Required Preliminary Steps for Aspiring Entrepreneurs
When you start a business, you need a business plan. You should understand what it actually takes to become an entrepreneur. If you want to run your own business, what might your journey look like? You should also understand of what type of business you will be. For example, will you be starting a sole proprietorship, partnership, corporation, LLC, or S Corporation?
Today, we’re going to talk about many of the moving parts you need to be aware of that will take place as you start a business plan up to launching and maintaining your business. This article will cover a few basics and possible scenarios that aspiring entrepreneurs should consider before getting started.
What Could My Career as an Entrepreneur Look Like?
The daily ins and outs of starting, maintaining, and growing your own business will fluctuate from time to time. Being your own boss means that you have to be willing to be flexible with your daily tasks. For example, as you get started, you’re going to want to spend a lot of your time researching your idea and checking to see what kind of competitors might also occupy your market. After you’ve decided on a profitable idea, you’re probably going to have to raise money to fund your venture. This means you might be looking at applying for some loans or talking to potential investors.
From there, you’re likely going to be thinking about potential growth. As such, you might have already thought about potential partners or collaborators that will be beneficial for your growth. Some entrepreneurs flourish as a one-person business. However, if you haven’t yet at this point, you might decide that you need some help obtaining a certain level of success. Although, many others evolve their ideas into something much larger that involves many other employees in the process. So, you’ll want to consider your long-term goals early on.
After you have an outline of how you’ll pay for your idea and who will be working it, you’ll need to focus on things like an office space and what kinds of materials you might need to make your day-to-day projects successful. Before your launch you’ll also want to think about potential marketing tactics as well as networking opportunities. You’ll want to gain interest to your brand as early as possible.
Once you’ve launched and have some loyal clients/customers, you’ll shift your day-to-day practices more toward maintaining and managing your business. Then after some time, you might want to start some of this process over and repeat it in order to prepare for potential growth. Every situation will look different depending on the type of business you’re running, but all of these are relevant points for anyone who wants to switch to a entrepreneurial career.
Understanding the Different Types of Business
Another crucial part of becoming an entrepreneur has to do with how you want to run your business. There are several different categories of businesses, and depending on which one you choose, you could envision your daily tasks changing a bit. For example, there are about five main types of business categories that you can choose to file your business under — sole proprietorship, partnership, corporation, S corporation, and limited liability company (LLC). Knowing the difference between these types of businesses will help you to form more accurate plans about how you will launch your business and how it might grow in the future.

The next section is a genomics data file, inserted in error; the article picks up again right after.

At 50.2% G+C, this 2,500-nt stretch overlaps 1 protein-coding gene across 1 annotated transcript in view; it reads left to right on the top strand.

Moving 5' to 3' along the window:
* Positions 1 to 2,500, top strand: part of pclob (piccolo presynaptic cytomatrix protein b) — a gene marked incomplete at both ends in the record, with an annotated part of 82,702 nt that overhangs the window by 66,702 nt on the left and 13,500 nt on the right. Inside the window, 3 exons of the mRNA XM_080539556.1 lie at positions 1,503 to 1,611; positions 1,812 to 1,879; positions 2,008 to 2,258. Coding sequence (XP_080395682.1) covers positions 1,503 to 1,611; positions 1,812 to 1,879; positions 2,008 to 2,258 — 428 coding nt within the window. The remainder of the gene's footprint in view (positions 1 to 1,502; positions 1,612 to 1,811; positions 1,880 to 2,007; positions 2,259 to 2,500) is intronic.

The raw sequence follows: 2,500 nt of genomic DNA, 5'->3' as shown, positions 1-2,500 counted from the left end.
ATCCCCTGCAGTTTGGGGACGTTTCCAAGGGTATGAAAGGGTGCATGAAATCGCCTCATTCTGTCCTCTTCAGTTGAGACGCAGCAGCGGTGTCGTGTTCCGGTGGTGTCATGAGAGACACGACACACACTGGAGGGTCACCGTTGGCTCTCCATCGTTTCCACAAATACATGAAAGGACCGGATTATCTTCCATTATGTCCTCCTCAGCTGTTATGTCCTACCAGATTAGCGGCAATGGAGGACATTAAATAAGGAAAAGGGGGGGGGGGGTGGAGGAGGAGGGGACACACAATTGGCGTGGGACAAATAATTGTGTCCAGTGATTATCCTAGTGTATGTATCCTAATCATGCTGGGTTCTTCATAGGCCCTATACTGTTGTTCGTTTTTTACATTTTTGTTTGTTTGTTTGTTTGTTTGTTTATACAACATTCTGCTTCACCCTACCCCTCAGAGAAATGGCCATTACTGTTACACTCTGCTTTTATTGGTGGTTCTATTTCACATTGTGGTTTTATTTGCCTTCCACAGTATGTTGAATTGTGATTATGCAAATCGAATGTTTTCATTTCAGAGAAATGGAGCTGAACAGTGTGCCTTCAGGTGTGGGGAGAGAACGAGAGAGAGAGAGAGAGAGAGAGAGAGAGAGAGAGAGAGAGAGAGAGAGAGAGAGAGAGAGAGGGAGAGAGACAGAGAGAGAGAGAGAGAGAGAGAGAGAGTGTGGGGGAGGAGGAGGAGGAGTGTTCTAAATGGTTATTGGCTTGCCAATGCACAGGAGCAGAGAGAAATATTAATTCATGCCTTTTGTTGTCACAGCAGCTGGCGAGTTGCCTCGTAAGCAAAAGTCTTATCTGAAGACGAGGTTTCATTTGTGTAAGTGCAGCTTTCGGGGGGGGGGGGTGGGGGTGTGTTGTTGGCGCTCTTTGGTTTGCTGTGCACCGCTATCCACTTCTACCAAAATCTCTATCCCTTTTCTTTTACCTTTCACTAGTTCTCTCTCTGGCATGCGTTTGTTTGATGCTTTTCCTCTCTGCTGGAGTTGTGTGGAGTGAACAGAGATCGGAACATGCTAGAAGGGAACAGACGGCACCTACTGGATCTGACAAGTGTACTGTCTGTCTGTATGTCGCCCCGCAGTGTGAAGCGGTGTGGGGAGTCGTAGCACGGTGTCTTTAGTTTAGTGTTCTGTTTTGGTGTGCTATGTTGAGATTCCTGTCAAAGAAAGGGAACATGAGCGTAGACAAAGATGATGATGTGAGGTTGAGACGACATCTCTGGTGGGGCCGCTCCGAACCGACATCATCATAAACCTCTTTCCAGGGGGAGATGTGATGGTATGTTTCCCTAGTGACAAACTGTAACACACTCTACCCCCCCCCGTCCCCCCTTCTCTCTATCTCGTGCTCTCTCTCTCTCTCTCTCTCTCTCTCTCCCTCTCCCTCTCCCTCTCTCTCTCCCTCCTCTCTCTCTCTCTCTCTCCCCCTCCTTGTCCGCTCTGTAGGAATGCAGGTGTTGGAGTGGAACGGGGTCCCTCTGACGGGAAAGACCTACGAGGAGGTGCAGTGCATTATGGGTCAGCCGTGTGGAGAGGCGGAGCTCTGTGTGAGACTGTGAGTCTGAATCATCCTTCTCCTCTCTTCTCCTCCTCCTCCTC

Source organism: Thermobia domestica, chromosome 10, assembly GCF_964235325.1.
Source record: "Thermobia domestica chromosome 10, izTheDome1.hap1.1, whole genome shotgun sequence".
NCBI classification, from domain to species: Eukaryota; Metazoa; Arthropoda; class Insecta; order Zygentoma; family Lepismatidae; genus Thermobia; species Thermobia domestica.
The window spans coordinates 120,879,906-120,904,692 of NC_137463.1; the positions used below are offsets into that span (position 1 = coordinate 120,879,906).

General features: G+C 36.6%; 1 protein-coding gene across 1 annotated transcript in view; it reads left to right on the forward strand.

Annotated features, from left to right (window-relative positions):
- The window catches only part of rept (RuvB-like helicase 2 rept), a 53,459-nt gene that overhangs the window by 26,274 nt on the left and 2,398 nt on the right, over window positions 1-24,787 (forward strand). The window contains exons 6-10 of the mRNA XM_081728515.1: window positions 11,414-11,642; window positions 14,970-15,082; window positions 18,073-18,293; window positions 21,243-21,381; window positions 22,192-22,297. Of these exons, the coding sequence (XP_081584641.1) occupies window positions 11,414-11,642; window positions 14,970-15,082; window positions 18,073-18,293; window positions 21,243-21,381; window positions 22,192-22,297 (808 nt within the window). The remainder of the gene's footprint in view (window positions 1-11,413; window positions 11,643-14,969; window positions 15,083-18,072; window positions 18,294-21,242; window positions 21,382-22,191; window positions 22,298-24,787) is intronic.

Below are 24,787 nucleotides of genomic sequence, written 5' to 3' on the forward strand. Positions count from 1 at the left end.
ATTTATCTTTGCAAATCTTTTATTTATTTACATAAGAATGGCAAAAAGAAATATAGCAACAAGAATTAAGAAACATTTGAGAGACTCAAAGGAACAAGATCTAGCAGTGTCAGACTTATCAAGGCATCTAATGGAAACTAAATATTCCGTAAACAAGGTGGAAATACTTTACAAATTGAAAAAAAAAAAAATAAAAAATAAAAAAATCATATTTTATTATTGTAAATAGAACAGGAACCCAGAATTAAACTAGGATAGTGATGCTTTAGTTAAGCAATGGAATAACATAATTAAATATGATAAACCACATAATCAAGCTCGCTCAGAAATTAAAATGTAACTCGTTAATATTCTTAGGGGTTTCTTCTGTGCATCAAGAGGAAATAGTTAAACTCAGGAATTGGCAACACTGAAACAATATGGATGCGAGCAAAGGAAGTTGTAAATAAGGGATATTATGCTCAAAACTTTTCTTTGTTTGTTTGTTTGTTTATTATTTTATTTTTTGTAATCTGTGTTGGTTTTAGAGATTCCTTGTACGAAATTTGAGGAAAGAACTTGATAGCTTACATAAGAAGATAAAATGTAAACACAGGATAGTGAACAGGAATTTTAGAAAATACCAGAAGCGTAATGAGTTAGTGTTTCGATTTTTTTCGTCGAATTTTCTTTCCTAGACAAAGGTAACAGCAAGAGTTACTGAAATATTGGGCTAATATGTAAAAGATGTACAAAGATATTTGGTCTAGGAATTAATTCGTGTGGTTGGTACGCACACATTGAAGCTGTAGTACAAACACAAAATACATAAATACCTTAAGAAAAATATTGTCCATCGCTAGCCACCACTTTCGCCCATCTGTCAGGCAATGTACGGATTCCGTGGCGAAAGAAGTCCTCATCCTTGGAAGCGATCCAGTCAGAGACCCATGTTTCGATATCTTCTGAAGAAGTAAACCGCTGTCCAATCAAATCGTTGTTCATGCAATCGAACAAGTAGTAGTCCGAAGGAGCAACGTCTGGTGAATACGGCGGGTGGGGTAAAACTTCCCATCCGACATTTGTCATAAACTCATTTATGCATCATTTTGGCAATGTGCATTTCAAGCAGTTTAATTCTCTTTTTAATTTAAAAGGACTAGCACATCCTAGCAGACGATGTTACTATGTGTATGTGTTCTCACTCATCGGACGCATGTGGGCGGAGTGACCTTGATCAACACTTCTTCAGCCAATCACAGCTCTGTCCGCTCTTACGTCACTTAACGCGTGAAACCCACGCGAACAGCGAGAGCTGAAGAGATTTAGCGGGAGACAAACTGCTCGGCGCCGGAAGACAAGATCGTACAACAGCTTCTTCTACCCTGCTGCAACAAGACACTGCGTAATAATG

A sole proprietorship and partnership are both inexpensive to file as, but they don’t offer much protection if things happen to go wrong. Either you’ll find yourself having complete liability over the business or you might split it with a partner or two. With a partnership, you might find that you’d prefer to be your own boss, and/or partnerships can shift and change over time. So, you might find that you’d like to be the only one in charge of making big decisions for your company.
Corporations and S corporations are both a bit more expensive to form, but they offer less liability for the owner(s) and may be easier to work with if you decide to hire a lot of employees down the line. Filing as a corporation allows you to pay taxes as a corporation, which often is quite less than you would pay as a proprietorship. (Speaking of, here are some important tax dates to remember for small businesses.)
The only difference between an S corporation and a regular one is that S corporations are exempt from double taxation that some corporations may find themselves dealing with. Corporations are run by the starters of the company, but technically the entity is actually owned by shareholders — that’s what keeps the taxes fairly low and the liability low as well. As such, corporations can be complicated to start and require more time, effort, money, and paperwork from business owners.
Lastly, you can choose to start an LLC. LLCs are often a favorite choice among entrepreneurs because you have a nice blend of key elements from a corporation as well as a proprietorship. For example, an LLC is fairly cheap to start; it offers low liability for the owner(s); and the taxes are quite low as well. Of course, every business is different, but this is a great middle-of-the-road choice that best accommodates a small to medium amount of employees and isn’t so demanding to maintain.
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As you can see, there are a lot of moving parts and different aspects of an entrepreneurial career that you must consider before you commit. However, starting your own business can be quite lucrative if you’re willing to put in the time and consideration necessary to run your operation smoothly. You can get excited about the idea of being your own boss if you plan ahead, know what kind of business you want to file as, and what type of growth you can expect in the future.